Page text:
I came across an interesting article from running on the subject of mental toughness training. It relates to what I previously wrote about in terms of its link to fatigue. This time, though, the fatigue in focus is mental rather than physical.
It’s a longer piece, but I think worth the read.
Inducing mental fatigue for training purposes
The article starts off with the author sharing something he does before going on a training run. It’s a 60-minute long mental focus exercise intentionally designed to induce mental fatigue. He’s getting ready to run a marathon and this is meant to help replicate the latter-state mental challenges one faces running that distance.
Basically, what it comes down to is a link between how the athlete perceives things and their ability to put forward full effort.
Kevin Hambly once talked in an interview about how at Stanford they asked players to provide daily “toughness” ratings after practice. These were players’ subjective opinion on how difficult practice was that day. The staff used them collectively to manage workload over the course of the season.
The interesting thing about this mental fatigue research – at least to me – is it takes things a step back from what Hambly described. It draws a link between those player ratings and the mental aspect of their perception of difficulty. That then brings up questions of how much mental work happens in practice to induce that fatigue vs. what the players experienced in their day beforehand.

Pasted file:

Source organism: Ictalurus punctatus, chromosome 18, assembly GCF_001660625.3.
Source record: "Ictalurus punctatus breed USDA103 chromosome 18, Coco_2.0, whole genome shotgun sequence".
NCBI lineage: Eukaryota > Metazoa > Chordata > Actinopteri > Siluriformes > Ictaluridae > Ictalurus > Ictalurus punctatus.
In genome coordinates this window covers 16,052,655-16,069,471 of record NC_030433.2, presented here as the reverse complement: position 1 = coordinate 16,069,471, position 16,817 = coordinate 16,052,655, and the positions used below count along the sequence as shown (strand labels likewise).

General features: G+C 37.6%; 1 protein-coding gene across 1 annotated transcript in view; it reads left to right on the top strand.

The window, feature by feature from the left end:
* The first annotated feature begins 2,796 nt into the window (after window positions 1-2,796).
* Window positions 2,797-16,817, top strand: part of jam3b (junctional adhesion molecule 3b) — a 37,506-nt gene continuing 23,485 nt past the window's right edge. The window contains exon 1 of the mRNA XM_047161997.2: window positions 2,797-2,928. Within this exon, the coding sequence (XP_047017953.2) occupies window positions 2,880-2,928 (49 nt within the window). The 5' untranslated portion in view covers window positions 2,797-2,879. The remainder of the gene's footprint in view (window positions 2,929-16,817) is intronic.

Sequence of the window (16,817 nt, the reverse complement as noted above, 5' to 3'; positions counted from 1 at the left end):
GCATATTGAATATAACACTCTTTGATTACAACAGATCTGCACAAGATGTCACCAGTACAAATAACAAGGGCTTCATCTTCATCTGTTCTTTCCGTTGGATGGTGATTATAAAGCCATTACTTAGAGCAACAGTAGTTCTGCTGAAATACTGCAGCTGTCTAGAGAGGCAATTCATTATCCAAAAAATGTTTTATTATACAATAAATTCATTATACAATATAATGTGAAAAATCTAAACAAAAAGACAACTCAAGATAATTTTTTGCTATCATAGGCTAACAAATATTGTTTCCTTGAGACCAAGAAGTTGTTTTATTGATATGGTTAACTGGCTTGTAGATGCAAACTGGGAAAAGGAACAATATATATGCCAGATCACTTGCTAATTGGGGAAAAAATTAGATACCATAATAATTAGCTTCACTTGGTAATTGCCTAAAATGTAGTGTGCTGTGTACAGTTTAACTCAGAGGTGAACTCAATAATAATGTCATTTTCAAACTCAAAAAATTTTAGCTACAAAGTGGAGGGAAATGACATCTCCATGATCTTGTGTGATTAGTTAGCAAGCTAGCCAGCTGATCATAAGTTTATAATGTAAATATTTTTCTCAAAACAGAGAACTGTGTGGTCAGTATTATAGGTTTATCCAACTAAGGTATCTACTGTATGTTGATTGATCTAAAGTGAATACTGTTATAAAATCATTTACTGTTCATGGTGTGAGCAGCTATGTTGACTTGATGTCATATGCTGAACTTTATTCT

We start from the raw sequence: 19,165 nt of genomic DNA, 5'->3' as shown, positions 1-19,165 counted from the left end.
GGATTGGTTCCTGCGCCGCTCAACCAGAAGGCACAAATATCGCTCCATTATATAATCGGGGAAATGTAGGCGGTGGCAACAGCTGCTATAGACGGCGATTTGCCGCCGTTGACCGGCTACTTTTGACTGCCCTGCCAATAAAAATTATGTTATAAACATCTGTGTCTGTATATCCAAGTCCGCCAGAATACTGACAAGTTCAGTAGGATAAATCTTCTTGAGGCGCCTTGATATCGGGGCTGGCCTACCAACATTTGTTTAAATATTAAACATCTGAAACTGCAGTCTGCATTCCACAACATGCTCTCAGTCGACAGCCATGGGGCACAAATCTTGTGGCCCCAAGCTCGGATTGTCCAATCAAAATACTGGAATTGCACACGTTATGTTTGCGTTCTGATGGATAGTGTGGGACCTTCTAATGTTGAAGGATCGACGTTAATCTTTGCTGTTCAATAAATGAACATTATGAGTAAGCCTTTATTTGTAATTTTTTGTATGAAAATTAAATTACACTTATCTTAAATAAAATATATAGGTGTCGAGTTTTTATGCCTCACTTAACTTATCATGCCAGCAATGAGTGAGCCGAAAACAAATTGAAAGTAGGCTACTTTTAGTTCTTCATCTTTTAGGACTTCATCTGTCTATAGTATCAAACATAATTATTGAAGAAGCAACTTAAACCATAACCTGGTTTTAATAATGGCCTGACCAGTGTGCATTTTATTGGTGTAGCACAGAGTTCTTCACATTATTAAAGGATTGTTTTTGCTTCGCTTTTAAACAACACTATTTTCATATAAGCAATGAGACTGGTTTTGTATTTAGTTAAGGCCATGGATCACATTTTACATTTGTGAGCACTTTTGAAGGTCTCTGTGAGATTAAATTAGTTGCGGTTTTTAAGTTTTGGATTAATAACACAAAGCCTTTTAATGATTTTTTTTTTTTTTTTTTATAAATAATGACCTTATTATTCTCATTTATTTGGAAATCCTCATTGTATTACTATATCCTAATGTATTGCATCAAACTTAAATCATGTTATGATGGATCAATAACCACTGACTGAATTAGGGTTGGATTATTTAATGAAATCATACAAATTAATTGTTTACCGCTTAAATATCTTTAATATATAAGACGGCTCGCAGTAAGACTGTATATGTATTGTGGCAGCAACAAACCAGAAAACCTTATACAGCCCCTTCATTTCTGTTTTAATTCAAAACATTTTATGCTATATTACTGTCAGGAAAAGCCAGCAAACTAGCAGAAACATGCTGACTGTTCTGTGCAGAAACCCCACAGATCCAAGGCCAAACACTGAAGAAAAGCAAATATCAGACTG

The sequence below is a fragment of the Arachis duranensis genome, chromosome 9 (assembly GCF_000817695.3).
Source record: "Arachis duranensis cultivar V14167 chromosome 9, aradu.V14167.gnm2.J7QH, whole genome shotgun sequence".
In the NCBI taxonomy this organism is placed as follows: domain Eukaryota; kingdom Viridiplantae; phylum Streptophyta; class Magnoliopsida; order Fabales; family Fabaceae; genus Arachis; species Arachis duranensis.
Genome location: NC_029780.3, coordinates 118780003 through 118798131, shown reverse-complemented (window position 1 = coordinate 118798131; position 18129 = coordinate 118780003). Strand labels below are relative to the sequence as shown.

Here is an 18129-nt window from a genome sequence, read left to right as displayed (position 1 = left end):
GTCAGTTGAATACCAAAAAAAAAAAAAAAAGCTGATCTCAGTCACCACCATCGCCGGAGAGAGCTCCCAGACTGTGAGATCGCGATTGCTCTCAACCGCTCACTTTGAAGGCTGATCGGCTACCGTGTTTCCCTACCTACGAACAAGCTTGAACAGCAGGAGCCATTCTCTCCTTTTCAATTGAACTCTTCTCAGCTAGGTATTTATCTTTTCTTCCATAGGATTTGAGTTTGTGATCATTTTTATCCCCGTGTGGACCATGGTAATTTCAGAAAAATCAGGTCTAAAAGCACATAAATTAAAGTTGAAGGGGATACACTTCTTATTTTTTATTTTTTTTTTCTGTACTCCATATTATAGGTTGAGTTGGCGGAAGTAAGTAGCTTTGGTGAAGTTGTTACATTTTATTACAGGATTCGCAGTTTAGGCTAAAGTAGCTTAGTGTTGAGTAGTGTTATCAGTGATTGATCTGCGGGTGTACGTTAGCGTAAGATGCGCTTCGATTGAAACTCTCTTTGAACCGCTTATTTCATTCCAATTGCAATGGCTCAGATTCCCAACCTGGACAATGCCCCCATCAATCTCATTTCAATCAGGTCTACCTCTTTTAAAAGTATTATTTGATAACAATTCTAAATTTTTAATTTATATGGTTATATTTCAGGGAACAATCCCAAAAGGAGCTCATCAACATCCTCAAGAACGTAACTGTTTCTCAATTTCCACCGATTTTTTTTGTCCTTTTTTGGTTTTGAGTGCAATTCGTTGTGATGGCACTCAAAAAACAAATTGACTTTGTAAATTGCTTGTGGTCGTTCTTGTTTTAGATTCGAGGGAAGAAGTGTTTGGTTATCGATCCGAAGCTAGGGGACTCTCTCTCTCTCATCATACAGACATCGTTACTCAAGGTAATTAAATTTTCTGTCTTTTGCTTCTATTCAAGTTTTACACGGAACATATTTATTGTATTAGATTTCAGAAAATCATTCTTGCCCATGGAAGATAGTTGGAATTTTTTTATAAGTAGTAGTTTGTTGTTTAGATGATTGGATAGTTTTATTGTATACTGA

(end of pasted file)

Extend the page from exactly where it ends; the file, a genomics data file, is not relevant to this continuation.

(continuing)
I wrote previously about how inducing mental fatigue in players is important. My focus then was on making sure you challenge players cognitively. This article, though, brings up an additional benefit. That is helping players get better at performing when fatigued this way.
Developing better, more sustained focus
One of the things I thought about while read this article was how it could relate to certain types of drills. There are some drills that can be quite repetitive for players and/or don’t require a lot of effort. They do, however, require focus because they demand good technical execution.
Think of a repetitive serving or passing or setting drill. You can also put strength and conditioning exercises in this category. Players who allow their focus to slip simply won’t get as much out of them as those who can stay locked in. And in the case of something like working in the weight room, lack of focus risks injury.
In theory at least, having players do some of the cognitive exercises the author talks about could improve player focus. That would be interesting to explore.
If you have any experience with this subject I’d love to hear from you about it.
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